It’s easy to feel like an insignificant speck in a sea of social media, but your customers need to know that they’re not. They want to know that their issue is as important to you as it is to them.
Simple phrases like “I hear you” or “I’m sorry” can quickly transform a conversation and begin to build a real relationship. If you goofed, ‘fess up. If you don’t know the answer yet, go ahead and say so (remember that whole speed thing from earlier?) – just keep in touch until you do.
At Buffer, we’ve had a lot of experience in the being-real-with-customers-even-when-it’s-tough department. Here’s a thorough overview of what we did right (and what was just OK) in handling a difficult security situation last year.
Making it personal can help, too. Our Happiness Heroes regularly add a personal touch by making sure to add their first names to their replies or comments (you’ll see this on Twitter especially). That way, people immediately feel that they are talking to an actual person and not a talking wall or logo.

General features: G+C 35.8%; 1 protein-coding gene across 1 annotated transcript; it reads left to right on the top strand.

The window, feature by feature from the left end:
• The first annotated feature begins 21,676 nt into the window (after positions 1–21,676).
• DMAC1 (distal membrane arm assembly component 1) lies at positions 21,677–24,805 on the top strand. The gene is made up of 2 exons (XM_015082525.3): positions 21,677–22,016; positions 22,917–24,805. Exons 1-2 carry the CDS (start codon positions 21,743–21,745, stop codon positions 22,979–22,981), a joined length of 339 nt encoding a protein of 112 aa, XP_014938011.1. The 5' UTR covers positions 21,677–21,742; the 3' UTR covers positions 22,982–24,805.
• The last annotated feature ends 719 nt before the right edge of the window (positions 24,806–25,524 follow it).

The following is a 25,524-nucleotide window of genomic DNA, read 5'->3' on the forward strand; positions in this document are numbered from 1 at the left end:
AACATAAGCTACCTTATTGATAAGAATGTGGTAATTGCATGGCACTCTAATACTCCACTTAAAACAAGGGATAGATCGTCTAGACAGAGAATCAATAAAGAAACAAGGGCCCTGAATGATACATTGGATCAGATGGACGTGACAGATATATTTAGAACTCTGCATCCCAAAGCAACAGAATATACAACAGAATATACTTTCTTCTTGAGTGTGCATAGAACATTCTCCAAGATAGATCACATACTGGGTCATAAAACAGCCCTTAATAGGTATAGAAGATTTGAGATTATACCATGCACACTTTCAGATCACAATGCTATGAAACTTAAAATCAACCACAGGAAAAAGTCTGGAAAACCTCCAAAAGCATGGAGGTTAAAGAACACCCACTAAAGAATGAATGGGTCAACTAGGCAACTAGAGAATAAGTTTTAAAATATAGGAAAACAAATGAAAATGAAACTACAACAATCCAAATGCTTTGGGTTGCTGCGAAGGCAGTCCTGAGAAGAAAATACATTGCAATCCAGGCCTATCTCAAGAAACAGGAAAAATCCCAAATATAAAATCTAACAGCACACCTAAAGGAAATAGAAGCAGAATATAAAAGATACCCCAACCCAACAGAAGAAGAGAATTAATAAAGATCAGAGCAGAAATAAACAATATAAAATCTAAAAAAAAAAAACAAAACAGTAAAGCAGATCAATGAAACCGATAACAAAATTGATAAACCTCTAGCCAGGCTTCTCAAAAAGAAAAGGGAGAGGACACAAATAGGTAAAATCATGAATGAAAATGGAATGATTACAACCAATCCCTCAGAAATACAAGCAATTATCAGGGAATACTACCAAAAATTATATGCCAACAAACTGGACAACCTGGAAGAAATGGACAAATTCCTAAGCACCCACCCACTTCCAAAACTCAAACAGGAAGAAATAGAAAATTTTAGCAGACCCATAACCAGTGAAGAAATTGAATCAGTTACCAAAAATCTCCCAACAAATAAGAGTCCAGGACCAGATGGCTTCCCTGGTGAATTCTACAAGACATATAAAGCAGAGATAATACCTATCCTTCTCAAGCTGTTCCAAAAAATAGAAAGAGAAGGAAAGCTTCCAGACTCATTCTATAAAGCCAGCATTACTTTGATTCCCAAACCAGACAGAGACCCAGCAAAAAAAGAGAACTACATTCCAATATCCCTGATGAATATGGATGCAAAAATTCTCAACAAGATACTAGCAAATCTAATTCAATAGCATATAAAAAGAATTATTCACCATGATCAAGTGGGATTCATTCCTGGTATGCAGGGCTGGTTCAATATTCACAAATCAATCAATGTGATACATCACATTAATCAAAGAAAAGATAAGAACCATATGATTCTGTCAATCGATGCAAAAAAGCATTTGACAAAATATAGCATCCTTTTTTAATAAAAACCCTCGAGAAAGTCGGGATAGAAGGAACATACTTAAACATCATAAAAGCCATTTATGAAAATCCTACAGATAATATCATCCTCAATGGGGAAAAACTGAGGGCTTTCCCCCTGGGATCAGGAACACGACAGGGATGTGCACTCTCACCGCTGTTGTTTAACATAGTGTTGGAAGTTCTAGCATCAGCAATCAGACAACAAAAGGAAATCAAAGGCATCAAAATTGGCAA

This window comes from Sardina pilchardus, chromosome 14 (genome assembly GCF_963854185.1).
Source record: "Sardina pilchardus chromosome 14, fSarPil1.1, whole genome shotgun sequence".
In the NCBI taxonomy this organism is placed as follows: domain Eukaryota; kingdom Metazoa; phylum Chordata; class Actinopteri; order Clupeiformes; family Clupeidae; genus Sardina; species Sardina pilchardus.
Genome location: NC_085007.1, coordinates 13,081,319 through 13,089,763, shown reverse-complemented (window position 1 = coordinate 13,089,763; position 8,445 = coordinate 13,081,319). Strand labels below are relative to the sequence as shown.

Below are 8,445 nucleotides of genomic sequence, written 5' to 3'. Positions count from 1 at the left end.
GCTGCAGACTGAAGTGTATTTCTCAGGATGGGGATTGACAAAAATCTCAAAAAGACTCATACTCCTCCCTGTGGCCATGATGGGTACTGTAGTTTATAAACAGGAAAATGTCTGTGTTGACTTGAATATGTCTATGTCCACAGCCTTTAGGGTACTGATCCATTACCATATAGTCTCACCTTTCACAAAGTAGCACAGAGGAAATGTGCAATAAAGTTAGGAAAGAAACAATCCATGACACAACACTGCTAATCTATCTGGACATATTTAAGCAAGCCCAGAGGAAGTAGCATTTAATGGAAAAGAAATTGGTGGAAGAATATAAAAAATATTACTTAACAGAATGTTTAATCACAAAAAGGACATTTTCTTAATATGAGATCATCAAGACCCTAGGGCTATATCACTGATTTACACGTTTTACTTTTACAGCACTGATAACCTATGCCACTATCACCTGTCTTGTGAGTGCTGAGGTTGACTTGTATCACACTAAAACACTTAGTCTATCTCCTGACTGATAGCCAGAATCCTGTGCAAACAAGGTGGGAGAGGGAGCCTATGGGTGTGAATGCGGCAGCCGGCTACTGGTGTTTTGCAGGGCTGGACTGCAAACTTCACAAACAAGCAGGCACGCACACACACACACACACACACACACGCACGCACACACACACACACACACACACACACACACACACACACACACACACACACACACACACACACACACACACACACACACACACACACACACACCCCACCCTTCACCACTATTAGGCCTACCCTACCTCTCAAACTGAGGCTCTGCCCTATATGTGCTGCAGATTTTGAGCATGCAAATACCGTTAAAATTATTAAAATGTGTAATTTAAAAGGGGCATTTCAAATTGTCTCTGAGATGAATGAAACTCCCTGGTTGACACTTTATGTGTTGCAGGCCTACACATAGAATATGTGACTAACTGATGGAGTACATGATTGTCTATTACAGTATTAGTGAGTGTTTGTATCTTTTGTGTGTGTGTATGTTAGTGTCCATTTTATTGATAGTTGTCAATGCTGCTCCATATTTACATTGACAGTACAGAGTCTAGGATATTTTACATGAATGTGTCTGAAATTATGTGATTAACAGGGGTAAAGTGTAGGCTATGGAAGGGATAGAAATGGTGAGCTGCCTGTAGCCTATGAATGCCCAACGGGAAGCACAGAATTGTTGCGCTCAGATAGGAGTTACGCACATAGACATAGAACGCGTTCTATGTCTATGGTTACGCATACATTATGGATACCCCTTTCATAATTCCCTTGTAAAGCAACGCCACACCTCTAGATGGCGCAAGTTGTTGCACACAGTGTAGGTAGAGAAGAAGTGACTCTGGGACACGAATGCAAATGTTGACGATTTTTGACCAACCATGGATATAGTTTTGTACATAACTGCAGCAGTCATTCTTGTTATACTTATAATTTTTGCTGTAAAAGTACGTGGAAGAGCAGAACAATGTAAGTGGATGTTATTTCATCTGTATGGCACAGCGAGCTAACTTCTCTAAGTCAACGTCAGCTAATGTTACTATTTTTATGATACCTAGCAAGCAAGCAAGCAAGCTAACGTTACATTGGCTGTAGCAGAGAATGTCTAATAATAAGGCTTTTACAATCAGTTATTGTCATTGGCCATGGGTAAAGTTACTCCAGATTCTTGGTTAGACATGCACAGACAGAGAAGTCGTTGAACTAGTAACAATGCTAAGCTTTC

It also never hurts to use names when talking with people, even over social media. As Dale Carnegie says, “a person’s name is to that person the sweetest and most important sound in any language.”
3. Help where they are
Generally, we all want help in the same place where we reach out and ask for it.
If a customer asks for help on Twitter, they want their answer in the form of a tweet, not an email. If they post a question on Facebook, they don’t want to be told to call an 800 number.
Getting shuffled around is a customer pet peeve both off and online, according to an American Express survey (and also, everyone I’ve ever met).
So it helps to know where online customers are looking for help.
Until recently, Facebook ruled when it came to customer care – but these days, Twitter is where you’re most likely to hear from a customer, according to the most recent information from SocialBakers.
Customers might also reach out on your blog, ask questions on another social media site where you’re active or even post comments on forums or message boards specific to your industry.
Study your own patterns for each network your customers are active on and make sure you plan accordingly.
How and when to monitor and respond
Once you know where your customers are reaching out and what their expectations are, it’s time to wow them. Here’s how:
1. Monitor your brand